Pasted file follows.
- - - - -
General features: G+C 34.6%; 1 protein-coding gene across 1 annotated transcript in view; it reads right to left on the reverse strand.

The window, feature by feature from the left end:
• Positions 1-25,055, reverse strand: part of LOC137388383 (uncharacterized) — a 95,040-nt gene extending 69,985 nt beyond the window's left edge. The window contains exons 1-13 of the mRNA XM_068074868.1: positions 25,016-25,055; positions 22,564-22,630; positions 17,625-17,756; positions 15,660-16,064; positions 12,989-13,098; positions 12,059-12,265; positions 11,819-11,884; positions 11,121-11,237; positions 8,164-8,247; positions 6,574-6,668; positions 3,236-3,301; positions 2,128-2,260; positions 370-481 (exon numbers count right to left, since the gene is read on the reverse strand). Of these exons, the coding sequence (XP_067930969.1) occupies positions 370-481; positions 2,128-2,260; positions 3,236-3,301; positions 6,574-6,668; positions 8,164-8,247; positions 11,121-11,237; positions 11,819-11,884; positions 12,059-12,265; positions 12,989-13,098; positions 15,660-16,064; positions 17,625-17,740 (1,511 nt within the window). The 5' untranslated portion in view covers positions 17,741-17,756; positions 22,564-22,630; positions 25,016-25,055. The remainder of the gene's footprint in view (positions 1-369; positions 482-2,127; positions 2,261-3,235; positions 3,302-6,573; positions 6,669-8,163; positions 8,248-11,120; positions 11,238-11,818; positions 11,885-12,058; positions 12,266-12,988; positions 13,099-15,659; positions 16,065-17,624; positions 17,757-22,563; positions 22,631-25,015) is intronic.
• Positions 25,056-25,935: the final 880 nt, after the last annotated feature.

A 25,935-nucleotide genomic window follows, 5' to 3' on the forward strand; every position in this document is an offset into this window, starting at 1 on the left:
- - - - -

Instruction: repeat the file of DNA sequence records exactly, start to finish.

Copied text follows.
General features: G+C 34.6%; 1 protein-coding gene across 1 annotated transcript in view; it reads right to left on the reverse strand.

The window, feature by feature from the left end:
• Positions 1-25,055, reverse strand: part of LOC137388383 (uncharacterized) — a 95,040-nt gene extending 69,985 nt beyond the window's left edge. The window contains exons 1-13 of the mRNA XM_068074868.1: positions 25,016-25,055; positions 22,564-22,630; positions 17,625-17,756; positions 15,660-16,064; positions 12,989-13,098; positions 12,059-12,265; positions 11,819-11,884; positions 11,121-11,237; positions 8,164-8,247; positions 6,574-6,668; positions 3,236-3,301; positions 2,128-2,260; positions 370-481 (exon numbers count right to left, since the gene is read on the reverse strand). Of these exons, the coding sequence (XP_067930969.1) occupies positions 370-481; positions 2,128-2,260; positions 3,236-3,301; positions 6,574-6,668; positions 8,164-8,247; positions 11,121-11,237; positions 11,819-11,884; positions 12,059-12,265; positions 12,989-13,098; positions 15,660-16,064; positions 17,625-17,740 (1,511 nt within the window). The 5' untranslated portion in view covers positions 17,741-17,756; positions 22,564-22,630; positions 25,016-25,055. The remainder of the gene's footprint in view (positions 1-369; positions 482-2,127; positions 2,261-3,235; positions 3,302-6,573; positions 6,669-8,163; positions 8,248-11,120; positions 11,238-11,818; positions 11,885-12,058; positions 12,266-12,988; positions 13,099-15,659; positions 16,065-17,624; positions 17,757-22,563; positions 22,631-25,015) is intronic.
• Positions 25,056-25,935: the final 880 nt, after the last annotated feature.

A 25,935-nucleotide genomic window follows, 5' to 3' on the forward strand; every position in this document is an offset into this window, starting at 1 on the left: